The Simpson trial may seem like an odd launching point for the new series. Certainly, it has endured as a cultural reference in the 20 years since the verdict, but it's also incredibly dated as an artefact of the '90s. With so many more timely cases to explore, why choose this one first?
Perhaps, however, the Simpson trial only seems dated on the surface. In a recent profile by The Hollywood Reporter, executive producer Brad Simpson (no relation to O. J.) explained that, although the premise of Season 1 was not initially intended to be an allegory for the current-day racial justice movement, the parallels aren't lost on him — and they won't be lost on the audience, either.
"As [the deaths of Trayvon Martin, Michael Brown, and others] happened, we started to realize, 'Oh, we're not going to have to be telling people why the race story is important,'" he told The Hollywood Reporter. "It was intense to be working on a show and watching the news come out and feeling like we're not making a historical piece anymore."
This point is an interesting one — in the age of #BlackLivesMatter, continued police brutality and the astronomically high death rate of black men in the United States, is there anything we can learn from revisiting O. J. Simpson's saga?
Now, there are some key differences between the deaths of Martin, Brown, Tamir Rice and others, and the trial of O. J. Simpson. The first is that, unlike these young men, Simpson is very much alive. He is wealthy and famous, with all of the privilege that accompanies those statuses. He also may actually be guilty of murder. Even though Simpson was acquitted of murdering ex-wife Nicole Brown Simpson and her alleged boyfriend Ronald Goldman, he has all but admitted his guilt in the years since. None of this can be said for the young black men who have been murdered by white police officers simply for being black.
That said, there were strong tensions within white and black communities alike when the trial took place. Notable for being broadcast so publicly on television, every aspect of the trial was racially divided, from the lawyers to the jury to the spectators, not to mention the defendant and the victims. And, certainly, there was racism at play in the courtroom. It's possible, then, that examining the O. J. trial in light of an increased cultural awareness of racism in the criminal and legal systems would be beneficial in every conceivable way. By reconsidering the facts of what went down in the courtroom — and in the media circus outside the doors — we might be able to better understand the system that has destroyed the lives of so many people of color, both historically and in recent years. Similarly, revisiting the trial and the cultural conversations surrounding it might provide insight into ways in which we can continue those conversations today. As with all media consumption, it's important to look critically at how the material is being presented, but it's entirely possible that American Crime Story will add some nuance to our present understanding of racial justice and the media's role in addressing it.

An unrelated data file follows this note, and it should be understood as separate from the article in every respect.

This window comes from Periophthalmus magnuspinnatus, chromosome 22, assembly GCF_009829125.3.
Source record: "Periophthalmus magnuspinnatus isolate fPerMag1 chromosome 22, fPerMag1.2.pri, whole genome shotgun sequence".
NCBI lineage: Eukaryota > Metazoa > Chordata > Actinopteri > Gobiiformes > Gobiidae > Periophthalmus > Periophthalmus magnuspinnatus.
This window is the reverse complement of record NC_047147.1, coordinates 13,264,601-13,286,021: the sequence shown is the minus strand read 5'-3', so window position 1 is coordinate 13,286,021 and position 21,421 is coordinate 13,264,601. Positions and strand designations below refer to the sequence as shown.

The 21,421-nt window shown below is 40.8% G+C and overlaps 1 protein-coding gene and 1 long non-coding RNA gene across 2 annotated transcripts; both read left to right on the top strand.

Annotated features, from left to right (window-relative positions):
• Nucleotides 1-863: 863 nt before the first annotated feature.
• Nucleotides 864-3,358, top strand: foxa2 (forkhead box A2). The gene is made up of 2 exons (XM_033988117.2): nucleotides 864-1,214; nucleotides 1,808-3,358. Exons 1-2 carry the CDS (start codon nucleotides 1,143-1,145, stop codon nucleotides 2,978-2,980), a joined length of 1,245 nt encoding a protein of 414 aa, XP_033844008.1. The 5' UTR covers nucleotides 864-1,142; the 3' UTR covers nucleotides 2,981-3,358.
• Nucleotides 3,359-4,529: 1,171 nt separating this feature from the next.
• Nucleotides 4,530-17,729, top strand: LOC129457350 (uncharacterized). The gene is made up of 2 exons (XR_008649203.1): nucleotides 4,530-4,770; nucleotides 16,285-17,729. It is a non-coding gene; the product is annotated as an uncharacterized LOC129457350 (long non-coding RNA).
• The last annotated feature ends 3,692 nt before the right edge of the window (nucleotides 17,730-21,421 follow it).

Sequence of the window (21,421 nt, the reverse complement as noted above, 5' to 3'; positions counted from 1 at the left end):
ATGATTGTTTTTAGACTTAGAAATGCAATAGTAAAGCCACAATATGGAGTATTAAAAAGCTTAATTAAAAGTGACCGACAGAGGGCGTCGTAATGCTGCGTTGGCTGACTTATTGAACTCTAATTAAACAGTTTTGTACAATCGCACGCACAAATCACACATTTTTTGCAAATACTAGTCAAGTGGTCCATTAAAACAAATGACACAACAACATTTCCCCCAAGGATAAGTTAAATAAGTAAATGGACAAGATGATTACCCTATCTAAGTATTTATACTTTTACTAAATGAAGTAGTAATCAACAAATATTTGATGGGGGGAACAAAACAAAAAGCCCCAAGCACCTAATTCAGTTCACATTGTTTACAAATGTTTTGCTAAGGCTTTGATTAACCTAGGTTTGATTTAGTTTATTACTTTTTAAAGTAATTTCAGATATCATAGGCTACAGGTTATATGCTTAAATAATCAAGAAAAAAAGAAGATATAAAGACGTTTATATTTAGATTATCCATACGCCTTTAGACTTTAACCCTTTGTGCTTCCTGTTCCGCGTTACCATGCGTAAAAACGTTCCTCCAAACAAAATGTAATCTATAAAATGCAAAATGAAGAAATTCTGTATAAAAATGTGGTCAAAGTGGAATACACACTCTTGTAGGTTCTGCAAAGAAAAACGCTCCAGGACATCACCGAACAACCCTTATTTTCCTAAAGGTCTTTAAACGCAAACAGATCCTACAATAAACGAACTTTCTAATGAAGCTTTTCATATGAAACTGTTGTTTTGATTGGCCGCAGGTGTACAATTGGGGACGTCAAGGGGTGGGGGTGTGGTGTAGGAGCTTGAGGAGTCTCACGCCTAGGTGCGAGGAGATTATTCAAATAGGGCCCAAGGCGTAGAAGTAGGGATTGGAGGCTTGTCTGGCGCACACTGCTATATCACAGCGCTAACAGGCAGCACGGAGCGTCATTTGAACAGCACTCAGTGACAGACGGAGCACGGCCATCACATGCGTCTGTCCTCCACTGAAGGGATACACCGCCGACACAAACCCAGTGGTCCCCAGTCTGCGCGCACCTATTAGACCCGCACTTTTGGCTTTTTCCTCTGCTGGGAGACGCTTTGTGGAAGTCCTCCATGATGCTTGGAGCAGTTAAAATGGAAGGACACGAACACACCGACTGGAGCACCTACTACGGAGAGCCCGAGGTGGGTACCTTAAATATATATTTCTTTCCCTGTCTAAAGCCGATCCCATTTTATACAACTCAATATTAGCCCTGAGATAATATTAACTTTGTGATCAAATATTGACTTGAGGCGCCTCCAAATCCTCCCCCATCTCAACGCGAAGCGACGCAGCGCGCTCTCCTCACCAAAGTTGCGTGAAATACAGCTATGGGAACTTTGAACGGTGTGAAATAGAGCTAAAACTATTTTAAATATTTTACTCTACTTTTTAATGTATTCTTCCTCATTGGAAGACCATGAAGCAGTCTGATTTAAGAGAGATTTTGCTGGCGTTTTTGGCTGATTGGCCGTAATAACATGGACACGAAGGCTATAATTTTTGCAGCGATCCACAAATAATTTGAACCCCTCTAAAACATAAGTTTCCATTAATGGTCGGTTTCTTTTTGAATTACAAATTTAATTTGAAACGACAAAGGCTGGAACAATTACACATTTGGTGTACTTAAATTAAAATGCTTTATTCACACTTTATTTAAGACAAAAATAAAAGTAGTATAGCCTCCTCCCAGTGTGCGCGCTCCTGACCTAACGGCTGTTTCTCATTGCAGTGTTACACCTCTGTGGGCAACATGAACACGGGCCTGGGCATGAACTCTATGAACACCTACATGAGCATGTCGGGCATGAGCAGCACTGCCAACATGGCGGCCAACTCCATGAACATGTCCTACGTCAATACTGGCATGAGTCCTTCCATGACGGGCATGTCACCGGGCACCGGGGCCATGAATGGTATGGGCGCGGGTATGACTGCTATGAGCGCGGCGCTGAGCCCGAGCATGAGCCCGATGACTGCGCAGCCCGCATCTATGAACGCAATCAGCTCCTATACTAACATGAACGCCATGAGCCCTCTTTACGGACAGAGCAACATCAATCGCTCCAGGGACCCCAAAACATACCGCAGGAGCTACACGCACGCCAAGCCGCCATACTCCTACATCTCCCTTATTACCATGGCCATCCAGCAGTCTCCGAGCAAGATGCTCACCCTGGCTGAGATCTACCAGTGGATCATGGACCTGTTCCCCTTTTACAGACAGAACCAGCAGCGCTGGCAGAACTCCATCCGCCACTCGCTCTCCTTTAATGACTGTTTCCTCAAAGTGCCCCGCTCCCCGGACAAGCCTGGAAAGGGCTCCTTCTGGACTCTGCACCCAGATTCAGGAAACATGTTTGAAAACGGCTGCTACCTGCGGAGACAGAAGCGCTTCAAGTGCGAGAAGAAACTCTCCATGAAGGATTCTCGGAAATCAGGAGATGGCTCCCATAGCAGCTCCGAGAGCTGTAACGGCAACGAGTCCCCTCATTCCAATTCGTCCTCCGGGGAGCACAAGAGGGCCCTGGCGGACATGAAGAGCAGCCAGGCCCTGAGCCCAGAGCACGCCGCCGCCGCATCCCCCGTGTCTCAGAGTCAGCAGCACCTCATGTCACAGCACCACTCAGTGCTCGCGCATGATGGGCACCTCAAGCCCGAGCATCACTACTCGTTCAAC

I do fear that it's a bit disingenuous of American Crime Story's producers to claim that their show has strong ties to the advocacy of the Black Lives Matter movement. If they truly wanted to take a historic case with parallels to the current state of racial justice in the United States, they could have chosen to focus on the Rodney King case. King, a black man, was beaten by police officers; much like the Eric Garner case, his assault was captured on camera. And, much like the tragedies that have mobilized so many people in the last few years, the police who harmed King were later acquitted. The King case is also an artefact of the '90s, but one with much clearer parallels to current conversations. Depending on how the treatment of racism and racial justice in Season 1 is received by audiences, perhaps we'll see a dramatization of King's assault in a future instalment.
Tune into FX on Feb. 2 to watch the premiere of The People v. O. J. Simpson: American Crime Story.
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